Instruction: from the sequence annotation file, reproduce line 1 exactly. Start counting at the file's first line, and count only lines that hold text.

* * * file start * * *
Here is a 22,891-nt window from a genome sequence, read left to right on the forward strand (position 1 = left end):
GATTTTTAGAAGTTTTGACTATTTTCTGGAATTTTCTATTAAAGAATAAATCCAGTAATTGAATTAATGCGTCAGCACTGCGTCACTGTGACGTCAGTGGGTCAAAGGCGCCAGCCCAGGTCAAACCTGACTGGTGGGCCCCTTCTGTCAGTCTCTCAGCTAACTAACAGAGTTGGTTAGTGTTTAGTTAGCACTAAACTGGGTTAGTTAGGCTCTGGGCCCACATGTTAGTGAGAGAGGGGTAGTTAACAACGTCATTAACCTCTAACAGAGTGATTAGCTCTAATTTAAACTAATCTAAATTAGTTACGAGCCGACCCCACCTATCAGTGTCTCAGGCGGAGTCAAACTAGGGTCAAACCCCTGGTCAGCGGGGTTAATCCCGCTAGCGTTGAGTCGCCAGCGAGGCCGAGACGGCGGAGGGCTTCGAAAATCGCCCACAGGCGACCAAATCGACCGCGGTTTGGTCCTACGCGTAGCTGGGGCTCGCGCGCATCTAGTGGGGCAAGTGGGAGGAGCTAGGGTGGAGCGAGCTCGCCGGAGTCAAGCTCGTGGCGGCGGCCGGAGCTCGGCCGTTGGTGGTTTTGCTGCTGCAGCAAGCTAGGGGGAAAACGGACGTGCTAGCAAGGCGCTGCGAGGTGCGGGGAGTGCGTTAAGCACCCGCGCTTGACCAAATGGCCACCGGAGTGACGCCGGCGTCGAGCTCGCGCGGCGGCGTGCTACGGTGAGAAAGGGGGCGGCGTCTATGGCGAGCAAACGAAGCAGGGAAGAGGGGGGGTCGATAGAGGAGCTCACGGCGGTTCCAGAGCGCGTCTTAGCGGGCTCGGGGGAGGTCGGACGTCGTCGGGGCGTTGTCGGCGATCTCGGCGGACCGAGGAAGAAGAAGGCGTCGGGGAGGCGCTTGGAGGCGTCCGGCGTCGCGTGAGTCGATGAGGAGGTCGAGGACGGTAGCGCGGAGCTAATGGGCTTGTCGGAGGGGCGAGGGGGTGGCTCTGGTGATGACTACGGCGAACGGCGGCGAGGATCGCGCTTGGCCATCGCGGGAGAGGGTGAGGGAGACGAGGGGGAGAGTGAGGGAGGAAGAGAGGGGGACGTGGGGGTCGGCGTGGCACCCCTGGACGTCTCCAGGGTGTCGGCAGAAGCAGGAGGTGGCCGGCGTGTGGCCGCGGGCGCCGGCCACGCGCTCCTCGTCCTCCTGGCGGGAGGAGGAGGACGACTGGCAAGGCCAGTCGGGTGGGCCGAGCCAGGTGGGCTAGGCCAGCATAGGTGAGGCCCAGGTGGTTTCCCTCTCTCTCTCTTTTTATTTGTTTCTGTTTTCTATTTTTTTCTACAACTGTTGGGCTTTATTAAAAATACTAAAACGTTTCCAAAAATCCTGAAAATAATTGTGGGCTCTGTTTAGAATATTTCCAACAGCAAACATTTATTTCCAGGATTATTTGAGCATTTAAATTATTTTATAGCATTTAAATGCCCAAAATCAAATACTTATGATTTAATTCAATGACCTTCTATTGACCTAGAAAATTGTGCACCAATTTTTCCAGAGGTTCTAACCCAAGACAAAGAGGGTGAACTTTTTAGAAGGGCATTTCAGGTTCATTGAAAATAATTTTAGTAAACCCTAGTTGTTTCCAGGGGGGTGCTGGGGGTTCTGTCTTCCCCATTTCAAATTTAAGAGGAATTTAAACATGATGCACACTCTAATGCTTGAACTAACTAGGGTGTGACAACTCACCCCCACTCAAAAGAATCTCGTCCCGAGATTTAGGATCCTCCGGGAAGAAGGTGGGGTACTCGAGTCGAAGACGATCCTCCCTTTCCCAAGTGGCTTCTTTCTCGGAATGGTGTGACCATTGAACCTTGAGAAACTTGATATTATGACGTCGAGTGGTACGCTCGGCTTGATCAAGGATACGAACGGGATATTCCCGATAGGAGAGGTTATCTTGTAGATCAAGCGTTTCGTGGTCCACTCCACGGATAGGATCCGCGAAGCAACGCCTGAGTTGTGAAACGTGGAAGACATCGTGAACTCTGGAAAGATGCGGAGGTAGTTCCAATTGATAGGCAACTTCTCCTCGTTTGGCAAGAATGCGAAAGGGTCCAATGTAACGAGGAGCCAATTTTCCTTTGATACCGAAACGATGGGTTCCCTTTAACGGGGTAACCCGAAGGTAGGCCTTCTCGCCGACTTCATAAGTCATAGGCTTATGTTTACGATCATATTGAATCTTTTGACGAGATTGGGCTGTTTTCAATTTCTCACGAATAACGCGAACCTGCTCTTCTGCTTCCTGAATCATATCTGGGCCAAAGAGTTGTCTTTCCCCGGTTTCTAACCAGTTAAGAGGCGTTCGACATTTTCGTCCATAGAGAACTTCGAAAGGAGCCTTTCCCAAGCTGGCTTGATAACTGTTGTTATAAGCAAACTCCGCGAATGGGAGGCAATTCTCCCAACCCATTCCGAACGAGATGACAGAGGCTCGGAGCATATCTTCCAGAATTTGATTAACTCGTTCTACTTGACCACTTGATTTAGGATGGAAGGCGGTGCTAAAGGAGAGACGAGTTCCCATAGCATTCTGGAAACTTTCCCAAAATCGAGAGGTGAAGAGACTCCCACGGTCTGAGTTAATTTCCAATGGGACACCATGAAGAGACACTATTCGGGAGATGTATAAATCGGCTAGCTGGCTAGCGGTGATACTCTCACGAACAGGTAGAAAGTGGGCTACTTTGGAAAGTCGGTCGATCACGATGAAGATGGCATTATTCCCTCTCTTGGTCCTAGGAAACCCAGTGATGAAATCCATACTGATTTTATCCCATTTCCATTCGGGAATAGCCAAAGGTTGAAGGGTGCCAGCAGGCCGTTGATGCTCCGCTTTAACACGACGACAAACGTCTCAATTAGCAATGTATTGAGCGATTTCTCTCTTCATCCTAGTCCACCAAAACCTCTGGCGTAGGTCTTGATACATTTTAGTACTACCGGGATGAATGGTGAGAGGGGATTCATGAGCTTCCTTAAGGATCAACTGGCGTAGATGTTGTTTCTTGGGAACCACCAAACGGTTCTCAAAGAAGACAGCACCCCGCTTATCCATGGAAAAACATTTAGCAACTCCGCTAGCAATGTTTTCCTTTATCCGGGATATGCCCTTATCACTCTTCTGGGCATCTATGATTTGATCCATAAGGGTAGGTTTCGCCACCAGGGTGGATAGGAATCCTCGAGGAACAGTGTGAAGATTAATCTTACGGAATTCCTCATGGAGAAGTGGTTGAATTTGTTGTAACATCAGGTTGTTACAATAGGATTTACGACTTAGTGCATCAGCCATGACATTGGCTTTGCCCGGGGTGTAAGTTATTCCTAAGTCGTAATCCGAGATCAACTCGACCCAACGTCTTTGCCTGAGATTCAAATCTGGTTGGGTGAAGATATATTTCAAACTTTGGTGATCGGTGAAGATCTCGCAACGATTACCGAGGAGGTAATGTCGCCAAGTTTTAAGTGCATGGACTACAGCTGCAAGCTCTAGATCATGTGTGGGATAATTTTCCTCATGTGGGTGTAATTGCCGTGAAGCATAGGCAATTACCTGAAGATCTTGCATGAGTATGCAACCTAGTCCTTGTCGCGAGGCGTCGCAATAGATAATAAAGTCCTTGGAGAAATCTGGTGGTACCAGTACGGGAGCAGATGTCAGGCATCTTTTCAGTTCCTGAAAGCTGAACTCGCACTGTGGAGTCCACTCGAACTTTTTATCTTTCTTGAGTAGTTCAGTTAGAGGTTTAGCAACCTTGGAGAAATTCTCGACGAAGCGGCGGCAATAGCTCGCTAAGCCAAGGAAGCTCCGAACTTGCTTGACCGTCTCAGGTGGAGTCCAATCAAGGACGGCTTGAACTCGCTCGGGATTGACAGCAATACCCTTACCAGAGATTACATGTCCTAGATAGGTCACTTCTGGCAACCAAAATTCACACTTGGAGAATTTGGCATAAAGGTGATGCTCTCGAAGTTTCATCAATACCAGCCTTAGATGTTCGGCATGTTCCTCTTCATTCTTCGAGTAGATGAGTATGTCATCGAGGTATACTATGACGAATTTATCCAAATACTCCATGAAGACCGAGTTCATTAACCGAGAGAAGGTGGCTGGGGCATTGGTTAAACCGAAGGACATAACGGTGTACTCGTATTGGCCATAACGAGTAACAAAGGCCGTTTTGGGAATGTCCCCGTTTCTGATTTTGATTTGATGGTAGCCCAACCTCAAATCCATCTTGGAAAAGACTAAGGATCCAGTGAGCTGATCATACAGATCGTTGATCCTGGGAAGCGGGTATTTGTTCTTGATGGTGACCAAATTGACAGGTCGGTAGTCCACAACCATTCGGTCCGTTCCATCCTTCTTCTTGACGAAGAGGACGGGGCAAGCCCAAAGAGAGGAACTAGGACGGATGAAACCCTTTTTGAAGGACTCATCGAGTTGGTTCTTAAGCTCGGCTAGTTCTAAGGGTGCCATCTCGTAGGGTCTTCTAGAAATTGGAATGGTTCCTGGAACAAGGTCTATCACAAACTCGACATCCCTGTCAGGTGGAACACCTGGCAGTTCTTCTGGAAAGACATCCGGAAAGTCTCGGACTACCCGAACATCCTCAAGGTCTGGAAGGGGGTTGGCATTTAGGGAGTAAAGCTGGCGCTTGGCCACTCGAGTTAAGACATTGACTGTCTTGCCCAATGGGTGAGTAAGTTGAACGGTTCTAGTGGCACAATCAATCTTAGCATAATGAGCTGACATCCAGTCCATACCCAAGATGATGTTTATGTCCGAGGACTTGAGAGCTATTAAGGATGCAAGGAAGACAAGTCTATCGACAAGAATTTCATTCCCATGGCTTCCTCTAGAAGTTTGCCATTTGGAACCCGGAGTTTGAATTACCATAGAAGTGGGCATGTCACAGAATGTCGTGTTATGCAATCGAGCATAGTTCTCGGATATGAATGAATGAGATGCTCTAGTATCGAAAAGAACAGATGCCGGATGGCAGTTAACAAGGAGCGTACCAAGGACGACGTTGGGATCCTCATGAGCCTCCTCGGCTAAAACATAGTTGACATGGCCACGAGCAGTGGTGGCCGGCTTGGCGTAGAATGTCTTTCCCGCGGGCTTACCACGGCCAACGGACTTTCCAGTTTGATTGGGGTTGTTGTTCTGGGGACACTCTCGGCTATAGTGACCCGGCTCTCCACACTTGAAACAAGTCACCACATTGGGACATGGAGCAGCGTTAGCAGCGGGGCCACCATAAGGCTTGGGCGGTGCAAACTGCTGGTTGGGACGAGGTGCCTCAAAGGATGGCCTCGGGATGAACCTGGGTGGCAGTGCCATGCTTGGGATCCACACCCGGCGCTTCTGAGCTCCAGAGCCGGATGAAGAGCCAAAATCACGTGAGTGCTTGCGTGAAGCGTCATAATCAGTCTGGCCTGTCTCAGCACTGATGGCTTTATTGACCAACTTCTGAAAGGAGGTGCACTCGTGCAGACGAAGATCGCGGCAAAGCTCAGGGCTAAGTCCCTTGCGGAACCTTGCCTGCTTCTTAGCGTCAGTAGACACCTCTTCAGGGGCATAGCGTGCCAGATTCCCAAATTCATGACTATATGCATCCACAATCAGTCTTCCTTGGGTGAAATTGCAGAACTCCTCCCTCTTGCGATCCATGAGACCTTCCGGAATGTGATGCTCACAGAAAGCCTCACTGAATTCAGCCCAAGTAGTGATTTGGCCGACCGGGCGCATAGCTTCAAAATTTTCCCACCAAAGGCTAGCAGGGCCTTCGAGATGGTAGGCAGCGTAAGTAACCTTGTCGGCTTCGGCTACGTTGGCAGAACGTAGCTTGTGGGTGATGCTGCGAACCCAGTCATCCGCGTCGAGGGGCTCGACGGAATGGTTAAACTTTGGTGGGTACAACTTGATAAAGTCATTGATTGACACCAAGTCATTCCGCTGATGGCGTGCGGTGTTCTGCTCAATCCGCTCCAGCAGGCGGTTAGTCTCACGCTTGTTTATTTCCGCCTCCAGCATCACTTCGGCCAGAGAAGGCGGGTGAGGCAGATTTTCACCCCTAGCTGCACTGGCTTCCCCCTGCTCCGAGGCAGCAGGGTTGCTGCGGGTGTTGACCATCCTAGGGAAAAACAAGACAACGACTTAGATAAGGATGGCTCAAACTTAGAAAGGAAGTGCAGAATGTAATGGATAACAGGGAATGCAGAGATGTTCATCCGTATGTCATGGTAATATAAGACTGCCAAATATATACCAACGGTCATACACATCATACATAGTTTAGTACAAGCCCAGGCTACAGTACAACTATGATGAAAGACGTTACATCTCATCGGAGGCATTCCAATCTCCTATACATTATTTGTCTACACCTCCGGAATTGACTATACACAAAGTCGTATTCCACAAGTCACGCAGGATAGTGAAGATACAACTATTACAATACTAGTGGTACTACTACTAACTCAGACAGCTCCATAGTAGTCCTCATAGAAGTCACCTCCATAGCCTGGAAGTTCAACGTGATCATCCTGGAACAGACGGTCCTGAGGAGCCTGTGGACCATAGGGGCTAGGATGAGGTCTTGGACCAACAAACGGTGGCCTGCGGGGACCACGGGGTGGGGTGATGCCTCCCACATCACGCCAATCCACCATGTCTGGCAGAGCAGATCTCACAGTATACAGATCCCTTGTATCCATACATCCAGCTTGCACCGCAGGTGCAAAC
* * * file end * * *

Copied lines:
Here is a 22,891-nt window from a genome sequence, read left to right on the forward strand (position 1 = left end):